More about the stingrays

The following information was supplied by either Lamke or Brian Gallaher, spokesmen for the Florida Aquarium:

• The water in the touch tank is kept at 78 degrees. The oxygen, temperature and pump filtration status is accessed in real time by the aquarium’s animal care team via a web application, 24/7. An aquarium team of biologists and a veterinarian will provide 24-hour care for the animals.

• The 13 cow nose rays originally came from the Gulf of Mexico. The two southern rays were born under human care.

Andrea Sorbo, of St. Cloud, Minn., and her daughter, Norah, 20 months, peek through glass windows installed on the sides of the Manatee Viewing Center’s rays touch tank on opening day of the exhibit.
LOIS KINDLE PHOTO

• The rays were transported from Tropicana Field in a large, 600-gallon transport carrier in a large box truck in two trips from Tropicana Field under the supervision of Mike Terrell, The Florida Aquarium’s director of animal husbandry, a team of biologists and an on-site veterinarian.

• The stingrays receive a scheduled medical exam, and their stingers are clipped off much like fingernails.

Still more

• The rays will eat about 100 total pounds of chopped smelt, squid and capelin per week (twice daily except for Monday and Friday, when they will eat once), and a weekly dose of vitamins.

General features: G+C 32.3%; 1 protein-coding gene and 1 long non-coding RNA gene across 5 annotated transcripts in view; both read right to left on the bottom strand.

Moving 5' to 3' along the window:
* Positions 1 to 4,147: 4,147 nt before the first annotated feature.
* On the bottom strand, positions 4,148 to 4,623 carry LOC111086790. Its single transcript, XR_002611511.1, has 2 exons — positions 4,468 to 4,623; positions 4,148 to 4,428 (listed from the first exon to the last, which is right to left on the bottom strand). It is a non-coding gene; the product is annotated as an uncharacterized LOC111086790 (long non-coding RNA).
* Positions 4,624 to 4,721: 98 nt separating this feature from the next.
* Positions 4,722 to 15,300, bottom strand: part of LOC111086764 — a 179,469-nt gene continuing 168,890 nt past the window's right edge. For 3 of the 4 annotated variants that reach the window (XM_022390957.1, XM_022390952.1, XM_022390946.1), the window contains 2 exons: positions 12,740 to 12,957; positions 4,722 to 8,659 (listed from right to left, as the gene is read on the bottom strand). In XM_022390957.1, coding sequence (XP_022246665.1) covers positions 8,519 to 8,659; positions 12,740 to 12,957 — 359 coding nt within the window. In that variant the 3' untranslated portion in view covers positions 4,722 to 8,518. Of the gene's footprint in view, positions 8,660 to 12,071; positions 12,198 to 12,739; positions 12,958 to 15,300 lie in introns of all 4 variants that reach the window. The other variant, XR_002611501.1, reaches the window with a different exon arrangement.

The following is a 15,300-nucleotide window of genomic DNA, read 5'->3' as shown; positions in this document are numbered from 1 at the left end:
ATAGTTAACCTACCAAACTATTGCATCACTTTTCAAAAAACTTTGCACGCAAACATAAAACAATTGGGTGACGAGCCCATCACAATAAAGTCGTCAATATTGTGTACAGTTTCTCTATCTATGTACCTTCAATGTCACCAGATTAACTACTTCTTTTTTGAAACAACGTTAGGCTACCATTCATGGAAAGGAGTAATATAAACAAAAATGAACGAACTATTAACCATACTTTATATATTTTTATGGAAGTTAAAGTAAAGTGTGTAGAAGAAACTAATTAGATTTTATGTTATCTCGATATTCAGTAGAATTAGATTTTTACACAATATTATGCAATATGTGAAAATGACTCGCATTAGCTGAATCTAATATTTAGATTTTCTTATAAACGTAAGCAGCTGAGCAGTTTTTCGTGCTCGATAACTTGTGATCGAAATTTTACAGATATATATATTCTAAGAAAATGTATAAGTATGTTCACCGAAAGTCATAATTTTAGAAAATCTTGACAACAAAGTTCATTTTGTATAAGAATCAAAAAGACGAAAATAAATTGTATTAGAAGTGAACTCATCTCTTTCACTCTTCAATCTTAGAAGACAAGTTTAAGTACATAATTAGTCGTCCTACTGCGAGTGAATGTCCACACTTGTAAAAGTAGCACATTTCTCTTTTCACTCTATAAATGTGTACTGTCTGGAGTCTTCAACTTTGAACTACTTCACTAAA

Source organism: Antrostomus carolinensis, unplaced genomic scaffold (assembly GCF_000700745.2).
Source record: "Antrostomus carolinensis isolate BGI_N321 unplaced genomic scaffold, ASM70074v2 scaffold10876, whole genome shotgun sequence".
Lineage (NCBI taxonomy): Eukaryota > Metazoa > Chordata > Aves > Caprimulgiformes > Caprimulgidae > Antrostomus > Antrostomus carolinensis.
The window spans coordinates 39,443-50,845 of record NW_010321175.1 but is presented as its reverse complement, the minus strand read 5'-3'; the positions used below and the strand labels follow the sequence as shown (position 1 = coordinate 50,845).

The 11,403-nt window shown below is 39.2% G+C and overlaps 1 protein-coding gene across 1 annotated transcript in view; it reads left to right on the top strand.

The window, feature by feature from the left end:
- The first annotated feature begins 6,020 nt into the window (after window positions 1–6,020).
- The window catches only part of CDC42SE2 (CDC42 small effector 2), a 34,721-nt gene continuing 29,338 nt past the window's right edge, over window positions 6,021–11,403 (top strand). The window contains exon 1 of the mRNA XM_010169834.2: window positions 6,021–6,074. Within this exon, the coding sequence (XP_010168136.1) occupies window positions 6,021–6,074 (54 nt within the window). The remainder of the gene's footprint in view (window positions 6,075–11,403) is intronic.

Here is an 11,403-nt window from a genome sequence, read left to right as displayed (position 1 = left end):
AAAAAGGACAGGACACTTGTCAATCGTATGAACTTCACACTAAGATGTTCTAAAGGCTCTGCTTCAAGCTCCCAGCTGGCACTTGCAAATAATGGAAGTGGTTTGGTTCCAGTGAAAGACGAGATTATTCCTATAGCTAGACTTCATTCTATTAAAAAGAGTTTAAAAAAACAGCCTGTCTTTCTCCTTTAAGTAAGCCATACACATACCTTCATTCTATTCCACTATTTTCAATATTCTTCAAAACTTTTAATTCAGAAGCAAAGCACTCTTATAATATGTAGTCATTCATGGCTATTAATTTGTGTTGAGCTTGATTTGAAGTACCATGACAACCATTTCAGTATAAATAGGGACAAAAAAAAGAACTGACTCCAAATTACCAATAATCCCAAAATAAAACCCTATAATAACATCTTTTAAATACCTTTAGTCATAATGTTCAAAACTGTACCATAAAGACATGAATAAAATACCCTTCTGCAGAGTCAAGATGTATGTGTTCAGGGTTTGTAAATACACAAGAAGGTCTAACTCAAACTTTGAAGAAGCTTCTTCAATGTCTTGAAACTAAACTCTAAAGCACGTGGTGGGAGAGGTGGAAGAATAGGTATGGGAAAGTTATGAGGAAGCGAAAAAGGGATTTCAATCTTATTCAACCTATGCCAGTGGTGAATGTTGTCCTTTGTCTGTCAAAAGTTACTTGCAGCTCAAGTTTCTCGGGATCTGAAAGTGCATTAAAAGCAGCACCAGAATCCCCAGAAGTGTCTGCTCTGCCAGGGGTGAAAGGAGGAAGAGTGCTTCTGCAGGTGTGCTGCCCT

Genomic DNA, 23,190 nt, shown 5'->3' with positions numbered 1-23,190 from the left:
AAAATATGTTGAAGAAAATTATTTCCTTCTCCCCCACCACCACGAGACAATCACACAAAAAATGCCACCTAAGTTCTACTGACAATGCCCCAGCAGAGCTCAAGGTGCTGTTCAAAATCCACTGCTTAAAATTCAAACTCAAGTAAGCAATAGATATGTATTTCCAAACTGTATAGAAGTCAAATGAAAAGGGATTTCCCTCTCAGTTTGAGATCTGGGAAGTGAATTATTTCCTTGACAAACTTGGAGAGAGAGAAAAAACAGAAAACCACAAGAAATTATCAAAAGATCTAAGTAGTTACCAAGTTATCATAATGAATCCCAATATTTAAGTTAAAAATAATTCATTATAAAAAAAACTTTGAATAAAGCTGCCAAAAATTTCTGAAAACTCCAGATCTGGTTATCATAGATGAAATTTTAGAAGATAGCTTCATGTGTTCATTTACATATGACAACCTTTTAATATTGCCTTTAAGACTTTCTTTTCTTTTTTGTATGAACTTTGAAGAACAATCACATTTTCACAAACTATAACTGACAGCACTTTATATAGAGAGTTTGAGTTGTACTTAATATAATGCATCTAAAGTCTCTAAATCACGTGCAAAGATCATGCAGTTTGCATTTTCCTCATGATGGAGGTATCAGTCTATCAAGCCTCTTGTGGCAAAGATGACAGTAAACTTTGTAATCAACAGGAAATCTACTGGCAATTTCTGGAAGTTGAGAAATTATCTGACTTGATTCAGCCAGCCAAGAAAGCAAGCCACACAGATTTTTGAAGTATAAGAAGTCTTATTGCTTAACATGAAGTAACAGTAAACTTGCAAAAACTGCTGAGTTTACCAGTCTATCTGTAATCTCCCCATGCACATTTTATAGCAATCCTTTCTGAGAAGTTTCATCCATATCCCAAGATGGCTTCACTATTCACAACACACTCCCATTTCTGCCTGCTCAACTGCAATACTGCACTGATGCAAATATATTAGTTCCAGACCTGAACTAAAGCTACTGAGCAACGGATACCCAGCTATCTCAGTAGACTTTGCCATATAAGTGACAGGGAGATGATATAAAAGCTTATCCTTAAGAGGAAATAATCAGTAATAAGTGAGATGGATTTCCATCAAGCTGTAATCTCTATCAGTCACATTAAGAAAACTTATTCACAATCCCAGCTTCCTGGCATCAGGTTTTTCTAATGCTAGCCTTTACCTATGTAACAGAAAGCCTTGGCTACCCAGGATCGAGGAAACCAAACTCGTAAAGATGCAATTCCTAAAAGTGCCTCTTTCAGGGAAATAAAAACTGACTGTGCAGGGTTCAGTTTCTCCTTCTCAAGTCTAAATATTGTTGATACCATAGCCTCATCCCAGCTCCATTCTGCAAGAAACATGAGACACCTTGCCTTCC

• Stingrays are closely related to sharks. As cartilaginous fish, they’re supported by skeletons of cartilage instead of bones. They detect prey with sensors in their mouths called ampullae of Lorenzini.

• Cownose rays can grow to a width of three feet; southern rays, five feet.

The Stingray Touch Experience is a key part of the Florida Conservation and Technology Center shared by The Florida Aquarium, TECO and the Florida Fish and Wildlife Conservation Commission.

“It’s a great tool for engaging the public,” Lamke said. “Stingrays are very friendly and highly identifiable. They’re a huge draw. They enable us to showcase many of the other conservation efforts in which we’re involved.”

Gallaher agreed.

“This new experience offers the Manatee Viewing Center another way to educate guests about the natural environment and connect them with the species (that) make their home in Tampa Bay and rely on a healthy Tampa Bay ecosystem,” he said.

For additional information, visit flaquarium.org, or tampaelectric.com/company/mvc/.

A Southern ray swims along the bottom of the touch tank at the Manatee Viewing Center. This stingray is commonly found in tropical and subtropical waters buried in the sand.
LOIS KINDLE PHOTO

Like all stingrays, this cownose stingray is closely related to a shark. As a cartilaginous fish, it’s supported by a skeleton of cartilage instead of bones. It can grow to a width of three feet.
LOIS KINDLE PHOTO

Folks of all ages surround the newly constructed 10,000-gallon, 600-square-foot rays touch tank at the Manatee Viewing Center. The tank is winter home to 13 cownose and two Southern rays.
LOIS KINDLE PHOTO